The 7th International Conference Buddhism & Australia
Chinese Buddhist Encyclopedia Illustrations
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Enlightenment By Conquest Of Anger
Manjushri is represented here as Kalarupa(Tib. Choegyal), and by his side, his consort, Tsamundi, an emanation of the goddess Saraswati. This terrifying form of the Buddha of Wisdom, personifies enlightenment by the conquest of anger.
Yama Dharmaraja, also known as Kalarupa (Tib: gshin rje chos rgyal; = the Lord of Death, King of the Law), is one of the Dharma protectors of the father class of Anuttarayoga Tantra, in particular for the Vajrabhairava tantras.
Although Kalarupa is found in all the Sarma Schools the Gelugpa tradition holds Yama Dharmaraja in special regard as one of the three main Dharma protectors of the Gelugpa - along with the Six-Arm Mahakala;(Shadbhuja); and Vaishravana.
These three were the special protectors of Lama Tsongkapa.
With one face and two hands, dark blue in color, the head is that of a buffalo, three round eyes, sharp horns entwined with flame, fierce and angry.
Held upraised in the right hand is a bone stick composed of a fused spine and skull.
In the left hand is a coiled lasso.
Adorned with a crown of skulls and bone ornaments, he wears a necklace of fifty freshly severed heads.
Appearing extremely animate he stands with his right leg bent and the left extended on the back of a buffalo above a human body and lotus seat.
He is usually accompanied by his female consort Chamundi who is blue in color, with one face and two hands.
A trident is held aloft in the right hand and a skullcup in the left.
Both are adorned with wrathful attire, bone ornaments and various skins, completely surrounded by the swirling orange flames of pristine awareness.
There are three forms of Yama Dharmaraja:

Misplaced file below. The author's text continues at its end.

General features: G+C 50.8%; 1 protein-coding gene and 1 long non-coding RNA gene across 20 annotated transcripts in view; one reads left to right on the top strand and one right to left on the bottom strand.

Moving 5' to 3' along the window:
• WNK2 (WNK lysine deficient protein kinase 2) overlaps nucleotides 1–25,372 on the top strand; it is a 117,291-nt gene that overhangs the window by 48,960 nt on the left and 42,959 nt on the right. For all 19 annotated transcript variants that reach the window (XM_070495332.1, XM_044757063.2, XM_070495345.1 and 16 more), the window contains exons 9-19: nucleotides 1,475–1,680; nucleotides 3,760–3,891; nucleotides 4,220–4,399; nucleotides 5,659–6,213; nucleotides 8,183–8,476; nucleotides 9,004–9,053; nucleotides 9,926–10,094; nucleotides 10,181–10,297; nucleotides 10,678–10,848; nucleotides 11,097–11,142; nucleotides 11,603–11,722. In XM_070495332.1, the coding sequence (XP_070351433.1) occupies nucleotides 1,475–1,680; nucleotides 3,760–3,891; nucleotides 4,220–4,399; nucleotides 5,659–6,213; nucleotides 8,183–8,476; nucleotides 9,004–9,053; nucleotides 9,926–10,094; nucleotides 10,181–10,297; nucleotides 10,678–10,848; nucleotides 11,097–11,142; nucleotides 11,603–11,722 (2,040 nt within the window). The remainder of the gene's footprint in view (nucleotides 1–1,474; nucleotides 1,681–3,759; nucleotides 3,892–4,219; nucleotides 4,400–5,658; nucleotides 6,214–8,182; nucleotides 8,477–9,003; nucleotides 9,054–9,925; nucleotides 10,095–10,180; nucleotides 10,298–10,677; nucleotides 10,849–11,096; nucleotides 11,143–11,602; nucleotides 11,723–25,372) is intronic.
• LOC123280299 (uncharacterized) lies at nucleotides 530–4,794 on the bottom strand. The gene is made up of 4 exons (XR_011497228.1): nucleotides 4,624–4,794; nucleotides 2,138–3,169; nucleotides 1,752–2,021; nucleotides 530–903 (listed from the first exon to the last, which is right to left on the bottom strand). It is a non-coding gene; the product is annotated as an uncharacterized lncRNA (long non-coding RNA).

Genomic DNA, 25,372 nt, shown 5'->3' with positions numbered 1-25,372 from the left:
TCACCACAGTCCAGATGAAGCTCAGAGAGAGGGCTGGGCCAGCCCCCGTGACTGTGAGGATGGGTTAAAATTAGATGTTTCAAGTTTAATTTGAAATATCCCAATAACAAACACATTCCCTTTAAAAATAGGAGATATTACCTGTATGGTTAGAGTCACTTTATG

Outer, Inner, and Secret.
Inner and Outer Yamaraja are blue/black, the Secret Yamaraja is red in color.See the gallery for the differences.
Kalarupa displays himself as the direct spiritual protector force for all “ugliness” arising from the true inner spiritual obstacles of;
fear, hatred, pride and jealousy.
The intense “ugliness” and fierceness of this iconography alone, serves as a teaching to remind us that all the causes and effects of anger arising from ignorance is “ugly”, distorted, even frightening.
We may think that his form is horrible and disgusting on all levels but Kalarupa is actually urging us to consider our appearance to others when we are under the afflictive emotions of fear, pride, jealousy and hatred.
From these poisons Kalarupa displays our appearance to others when we use harsh speech and actions.
However, his entire form sits on a lotus to signify that everything he does, no matter how wrathful its appearance, is done out of a deep compassion to help us out of our suffering.
He is thus also the opponent of all that is ugly and angersome: following his practice can help us to overcome the angers and desires, which cause others and ourselves to suffer.
As an emanation of Manjushri, Kalarupa’s practice ultimately helps us to destroy ignorance and develop wisdom to overcome our anger and suffering. Anyone, from any lineage who is dedicated to cut out their anger can practice Kalarupa.
However, he is often also known as the special protector of Yamantaka practitioners, where he helps to protect against demons and subdue anger that may arise during Yamantaka retreats.
In this way, having Kalarupa in your home is also very good for dispelling bad, harmful spirits and black magic.
His spiritual energy in the form of sound that helps to transform the mind (Mantra):
OM KALARUPA HUNG PHET
Kalarupa, or Dharmaraja, is an uncommon protector. He is an emanation of Manjushri.
He has a consort named Chamundi, who is an emanation of Sarasvati.
He is extremely fierce and ugly, and tames all kinds of spiritual ugliness arising from ignorance, including anger, attachment, fear, pride, jealousy.
He is holding a club, and his consort is holding a trident.
The goal of praying to a protector spirit is to completely destroy ignorance.
All kinds of negative forces, pre-eminently (if not exclusively) internal, are tamed by protectors.
We call on these forces when our practice is in danger.
This particular protector is associated with Vajrabhairava, the vajra terrifier, otherwise known as Yamantaka.